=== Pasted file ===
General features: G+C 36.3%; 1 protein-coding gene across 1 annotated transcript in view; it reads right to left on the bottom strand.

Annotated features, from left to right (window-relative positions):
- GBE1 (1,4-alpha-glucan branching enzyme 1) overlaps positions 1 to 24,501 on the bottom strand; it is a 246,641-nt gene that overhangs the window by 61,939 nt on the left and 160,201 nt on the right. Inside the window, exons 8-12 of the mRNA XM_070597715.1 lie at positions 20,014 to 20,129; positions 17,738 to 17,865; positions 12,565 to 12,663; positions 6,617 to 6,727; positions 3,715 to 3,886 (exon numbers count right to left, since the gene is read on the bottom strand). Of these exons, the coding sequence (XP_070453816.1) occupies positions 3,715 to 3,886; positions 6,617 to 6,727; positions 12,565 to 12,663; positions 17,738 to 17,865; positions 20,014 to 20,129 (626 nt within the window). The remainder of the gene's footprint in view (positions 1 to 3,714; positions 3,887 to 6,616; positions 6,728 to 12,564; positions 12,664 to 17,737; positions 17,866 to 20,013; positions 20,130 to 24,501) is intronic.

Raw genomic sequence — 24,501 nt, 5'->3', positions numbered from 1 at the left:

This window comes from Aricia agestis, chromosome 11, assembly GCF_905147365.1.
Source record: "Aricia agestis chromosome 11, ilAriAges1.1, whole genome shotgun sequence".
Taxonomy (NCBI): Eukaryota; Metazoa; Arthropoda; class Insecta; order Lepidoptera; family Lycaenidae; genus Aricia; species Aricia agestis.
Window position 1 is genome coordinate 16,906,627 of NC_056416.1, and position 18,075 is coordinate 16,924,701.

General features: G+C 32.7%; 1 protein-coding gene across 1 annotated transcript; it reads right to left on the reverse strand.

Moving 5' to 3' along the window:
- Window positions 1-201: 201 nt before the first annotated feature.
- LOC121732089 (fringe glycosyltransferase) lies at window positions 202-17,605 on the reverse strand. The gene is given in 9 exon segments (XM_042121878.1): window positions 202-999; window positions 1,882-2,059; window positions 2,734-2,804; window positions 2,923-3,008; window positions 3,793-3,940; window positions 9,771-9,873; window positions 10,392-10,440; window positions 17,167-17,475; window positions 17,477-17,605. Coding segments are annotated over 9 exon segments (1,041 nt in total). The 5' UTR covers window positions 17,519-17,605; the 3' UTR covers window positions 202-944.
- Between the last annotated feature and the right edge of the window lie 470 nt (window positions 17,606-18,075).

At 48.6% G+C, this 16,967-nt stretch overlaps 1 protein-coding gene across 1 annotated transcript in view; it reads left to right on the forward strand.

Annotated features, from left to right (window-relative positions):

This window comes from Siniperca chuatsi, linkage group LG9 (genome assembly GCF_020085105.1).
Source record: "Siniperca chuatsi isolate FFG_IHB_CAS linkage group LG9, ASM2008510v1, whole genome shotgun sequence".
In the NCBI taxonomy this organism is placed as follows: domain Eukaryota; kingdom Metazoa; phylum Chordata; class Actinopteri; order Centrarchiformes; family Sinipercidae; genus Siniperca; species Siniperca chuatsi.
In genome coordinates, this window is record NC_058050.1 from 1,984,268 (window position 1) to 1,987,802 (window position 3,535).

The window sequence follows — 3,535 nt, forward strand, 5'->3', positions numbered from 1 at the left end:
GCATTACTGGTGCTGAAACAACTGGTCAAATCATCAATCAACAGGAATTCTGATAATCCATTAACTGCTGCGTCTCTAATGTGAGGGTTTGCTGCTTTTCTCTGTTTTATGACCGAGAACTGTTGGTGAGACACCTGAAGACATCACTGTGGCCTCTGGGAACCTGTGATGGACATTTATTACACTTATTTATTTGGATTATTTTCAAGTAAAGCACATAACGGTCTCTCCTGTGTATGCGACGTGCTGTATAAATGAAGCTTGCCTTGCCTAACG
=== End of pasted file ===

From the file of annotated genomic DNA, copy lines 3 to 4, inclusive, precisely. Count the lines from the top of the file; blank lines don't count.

- GBE1 (1,4-alpha-glucan branching enzyme 1) overlaps positions 1 to 24,501 on the bottom strand; it is a 246,641-nt gene that overhangs the window by 61,939 nt on the left and 160,201 nt on the right. Inside the window, exons 8-12 of the mRNA XM_070597715.1 lie at positions 20,014 to 20,129; positions 17,738 to 17,865; positions 12,565 to 12,663; positions 6,617 to 6,727; positions 3,715 to 3,886 (exon numbers count right to left, since the gene is read on the bottom strand). Of these exons, the coding sequence (XP_070453816.1) occupies positions 3,715 to 3,886; positions 6,617 to 6,727; positions 12,565 to 12,663; positions 17,738 to 17,865; positions 20,014 to 20,129 (626 nt within the window). The remainder of the gene's footprint in view (positions 1 to 3,714; positions 3,887 to 6,616; positions 6,728 to 12,564; positions 12,664 to 17,737; positions 17,866 to 20,013; positions 20,130 to 24,501) is intronic.

Raw genomic sequence — 24,501 nt, 5'->3', positions numbered from 1 at the left: